Ever since I was 6 years old, I have always loved to help out in the kitchen. Whether it was to wash the plates or to help mix ingredients, I enjoyed it all.
Some of my earliest memories in the kitchen are with my older sister, Brielle. She and I would have scrambled egg-making contests to see who could make the yummiest eggs. We also used our egg-making skills to prepare breakfast in bed for special events like Mother’s Day, Father’s Day and even birthdays.
I went from making eggs to pancakes, to cookies, to savory meals and now to my favorite, cakes.
As the lockdown gave my family more and more time together in the kitchen, we became more adventurous in our cooking. Since we stopped eating out completely, my mom and I took the initiative to recreate some of our favorite restaurant dishes at home. We even added our own twists to the recipes.
Together, we’ve made crepes, stews, pies, roasts, cakes and much more. For us, new recipes and new ingredients are like new adventures. While some are delicious, others sadly don’t turn out as planned, but we learn along the way.
Of all the things to cook, I like baking cakes the most. Even before the lockdown, I would make birthday cakes for my family members. For my brother Mario’s recent fourth birthday, I made a three-layered vanilla cake with a yummy buttercream frosting. I put rainbow sprinkles and a fire truck on top, his favorites, to make it extra special.
I also like cooking because it’s a cool way to learn about math, science and art. Plus, it helps me develop patience and perseverance. Many times, the recipes don’t turn out the way I would like them to. The challenge then becomes to find out why, so I can improve. Yes, it can be disappointing, but it can also be very rewarding because when I get it right, I get to share what I make.
With all the good food and the challenging experiments, the kitchen—my classroom and more this pandemic—will always be a happy place for me.
Chicken Lickin’ Noodle Soup
(Because it makes you want to lick the bowl clean!)1 whole chicken
1 Majestic ham bone or 1 pack pork bone broth (the one for Chinese hot pot)
1 pack Korean Bibigo chicken soup or chicken bouillon
About 8 c water
2 Tbsp butter
6 cloves garlic, minced
1 big onion, finely chopped
1 c carrots, chopped
1 c celery, chopped
1 c milk
Salt and pepper
¾ c fresh parsley, chopped
Put the whole chicken, ham bone and Korean Bibigo chicken soup pack in a large stockpot with about 6-8 cups of water and bring to a steady boil.
Remove the chicken, let cool and discard the ham bone.
Shred the chicken meat and save for later. Save the soup base.Melt butter in a large stockpot. Add the onions, garlic, carrots and celery, and saute until tender. Pour the soup base and add shredded chicken meat. Add milk. Add egg noodles and cook. Add salt and pepper, to taste. Garnish with fresh parsley. Serve hot and enjoy.
(Because the cream and the yolk make it gooey)
500 g pancetta or bacon, cut into bits
2 c cooking cream
3 Tbsp Parmesan
3 egg yolks
½ c pasta water
Fry the pancetta/bacon bits (no oil). Add the cooking cream and then reduce to half. Add chicken bouillon, to taste. Add Parmesan. Add pepper, to taste, then remove from heat source.
In a separate pot, cook the spaghetti al dente. Once cooked, combine the sauce with pasta noodles and pasta water. Add yolks and mix. Garnish with freshly chopped parsley. Serve hot and enjoy.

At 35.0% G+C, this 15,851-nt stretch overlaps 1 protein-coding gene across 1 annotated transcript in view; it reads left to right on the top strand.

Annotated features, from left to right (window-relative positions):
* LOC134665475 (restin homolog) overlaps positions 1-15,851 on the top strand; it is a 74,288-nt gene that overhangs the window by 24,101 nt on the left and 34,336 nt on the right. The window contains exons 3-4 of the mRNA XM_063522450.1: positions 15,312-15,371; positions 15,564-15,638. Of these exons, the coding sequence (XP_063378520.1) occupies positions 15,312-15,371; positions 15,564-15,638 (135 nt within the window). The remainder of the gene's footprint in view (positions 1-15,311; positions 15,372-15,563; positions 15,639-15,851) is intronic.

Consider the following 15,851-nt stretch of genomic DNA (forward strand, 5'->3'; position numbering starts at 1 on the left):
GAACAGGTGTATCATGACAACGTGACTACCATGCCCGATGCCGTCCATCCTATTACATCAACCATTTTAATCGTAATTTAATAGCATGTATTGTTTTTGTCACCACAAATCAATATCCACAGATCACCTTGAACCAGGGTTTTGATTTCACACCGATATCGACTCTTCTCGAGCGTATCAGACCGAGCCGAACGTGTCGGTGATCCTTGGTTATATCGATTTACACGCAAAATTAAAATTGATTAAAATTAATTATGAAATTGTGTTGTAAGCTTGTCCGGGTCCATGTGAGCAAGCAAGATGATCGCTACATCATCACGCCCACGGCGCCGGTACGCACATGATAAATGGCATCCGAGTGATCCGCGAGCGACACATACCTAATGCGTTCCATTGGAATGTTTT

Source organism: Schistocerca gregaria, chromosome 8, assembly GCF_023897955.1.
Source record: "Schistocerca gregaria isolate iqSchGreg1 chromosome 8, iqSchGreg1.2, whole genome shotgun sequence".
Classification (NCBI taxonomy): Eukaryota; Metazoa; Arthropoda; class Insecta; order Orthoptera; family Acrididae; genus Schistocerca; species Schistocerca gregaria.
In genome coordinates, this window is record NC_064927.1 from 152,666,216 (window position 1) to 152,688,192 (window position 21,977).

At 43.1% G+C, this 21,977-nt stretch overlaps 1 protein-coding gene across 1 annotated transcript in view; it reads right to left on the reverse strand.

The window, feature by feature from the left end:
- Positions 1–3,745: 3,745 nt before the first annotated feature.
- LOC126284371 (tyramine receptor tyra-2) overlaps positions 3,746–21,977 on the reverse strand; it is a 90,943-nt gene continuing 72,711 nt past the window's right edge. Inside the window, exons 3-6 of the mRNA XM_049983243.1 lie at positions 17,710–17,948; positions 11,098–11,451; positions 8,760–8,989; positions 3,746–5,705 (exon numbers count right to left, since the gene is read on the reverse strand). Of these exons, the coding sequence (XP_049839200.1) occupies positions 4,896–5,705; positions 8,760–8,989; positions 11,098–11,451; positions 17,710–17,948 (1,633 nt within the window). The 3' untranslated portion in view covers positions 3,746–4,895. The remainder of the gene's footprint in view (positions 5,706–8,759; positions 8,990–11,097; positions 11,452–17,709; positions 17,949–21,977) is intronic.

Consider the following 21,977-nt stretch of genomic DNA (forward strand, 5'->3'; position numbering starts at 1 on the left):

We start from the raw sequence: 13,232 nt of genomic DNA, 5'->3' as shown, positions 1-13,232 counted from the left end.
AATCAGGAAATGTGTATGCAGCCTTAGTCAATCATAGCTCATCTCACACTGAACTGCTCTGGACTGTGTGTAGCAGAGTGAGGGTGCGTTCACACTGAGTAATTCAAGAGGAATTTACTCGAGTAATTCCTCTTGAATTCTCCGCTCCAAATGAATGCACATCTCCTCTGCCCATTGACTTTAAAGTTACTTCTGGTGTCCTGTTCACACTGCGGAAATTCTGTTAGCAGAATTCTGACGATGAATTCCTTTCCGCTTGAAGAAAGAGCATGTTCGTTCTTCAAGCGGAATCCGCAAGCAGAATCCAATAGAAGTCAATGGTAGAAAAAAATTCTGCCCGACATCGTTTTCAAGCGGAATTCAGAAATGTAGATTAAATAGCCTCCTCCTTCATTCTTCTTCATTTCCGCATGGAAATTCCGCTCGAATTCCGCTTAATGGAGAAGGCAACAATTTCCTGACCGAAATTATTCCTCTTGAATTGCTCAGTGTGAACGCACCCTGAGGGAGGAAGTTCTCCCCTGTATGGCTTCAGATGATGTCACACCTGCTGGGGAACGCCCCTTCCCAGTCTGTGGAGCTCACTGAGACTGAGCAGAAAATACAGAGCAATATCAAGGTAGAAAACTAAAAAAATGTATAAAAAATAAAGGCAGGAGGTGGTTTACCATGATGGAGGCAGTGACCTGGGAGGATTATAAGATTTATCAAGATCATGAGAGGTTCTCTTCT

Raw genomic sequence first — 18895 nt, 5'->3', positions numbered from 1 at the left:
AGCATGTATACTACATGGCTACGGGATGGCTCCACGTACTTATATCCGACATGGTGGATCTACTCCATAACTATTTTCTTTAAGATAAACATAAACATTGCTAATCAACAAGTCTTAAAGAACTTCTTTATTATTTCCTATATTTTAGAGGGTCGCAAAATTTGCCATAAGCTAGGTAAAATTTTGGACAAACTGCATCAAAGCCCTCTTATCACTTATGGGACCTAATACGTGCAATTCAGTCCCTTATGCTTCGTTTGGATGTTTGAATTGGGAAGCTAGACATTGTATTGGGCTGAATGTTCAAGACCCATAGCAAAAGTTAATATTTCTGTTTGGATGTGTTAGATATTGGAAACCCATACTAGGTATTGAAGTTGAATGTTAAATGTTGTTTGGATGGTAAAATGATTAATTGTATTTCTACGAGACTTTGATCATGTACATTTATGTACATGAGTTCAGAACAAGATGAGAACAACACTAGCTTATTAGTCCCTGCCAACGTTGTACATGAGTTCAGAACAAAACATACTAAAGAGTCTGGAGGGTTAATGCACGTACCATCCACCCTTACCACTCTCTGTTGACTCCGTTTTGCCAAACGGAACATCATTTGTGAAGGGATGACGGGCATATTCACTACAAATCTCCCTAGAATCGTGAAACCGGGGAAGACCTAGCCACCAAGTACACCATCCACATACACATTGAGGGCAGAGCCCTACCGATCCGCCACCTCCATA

Mario’s Vanilla Birthday Cake with Buttercream Frosting
For the cake:
3⅔ c cake flour, sifted
1 tsp salt
2 tsp baking powder
¾ tsp baking soda
1½ c softened butter
2 c granulated sugar
3 large eggs, plus 2 additional egg whites
1 Tbsp of pure vanilla extract
1½ c buttermilk
Preheat oven to 350°F or 177°C. Grease three 9-inch cake pans and line with greased parchment paper.
Whisk cake flour, salt, baking powder and baking soda together. Set aside.
With a mixer, beat the butter and sugar together for about 3 minutes, or until smooth and creamy. Beat in the eggs, egg whites and vanilla extract on high speed until combined. Add the dry ingredients, then add buttermilk and mix. Make sure there are no lumps.
Pour the batter evenly into the cake pans and bake for around 20 minutes or until no batter sticks to a fork when inserted into the cakes.
When the cakes are done, let them cool off completely on a wire rack. The cakes need to be completely cool before frosting and assembling.
For the buttercream frosting:
1½ c softened butter
5½ c confectioners’ sugar
⅓ c whole milk
1½ tsp pure vanilla extract
⅛ tsp salt
Using a mixer, beat the butter until creamy, then add the confectioners’ sugar, milk, vanilla extract and salt.
You can add more confectioners’ sugar if the frosting is too thin, more milk if frosting is too thick, and an extra pinch of salt if the frosting is too sweet.
Assembly: Use a large serrated knife to slice a thin layer off the tops of the cakes to flatten them out. Place a cake layer on a stand and frost one layer at a time. Refrigerate the cake for at least one hour before slicing. Top with strawberries or sprinkles and enjoy.
Cooking is an art and baking is a science, so please make sure all your measurements for the cake are precise.
The author, 11, is in grade 6. She likes to cook, read books about animals, ride her horses Magnus and Chestnut, and play with her dog Bruno. In her spare time, she also likes making all sorts of slime and cardboard vending machines.
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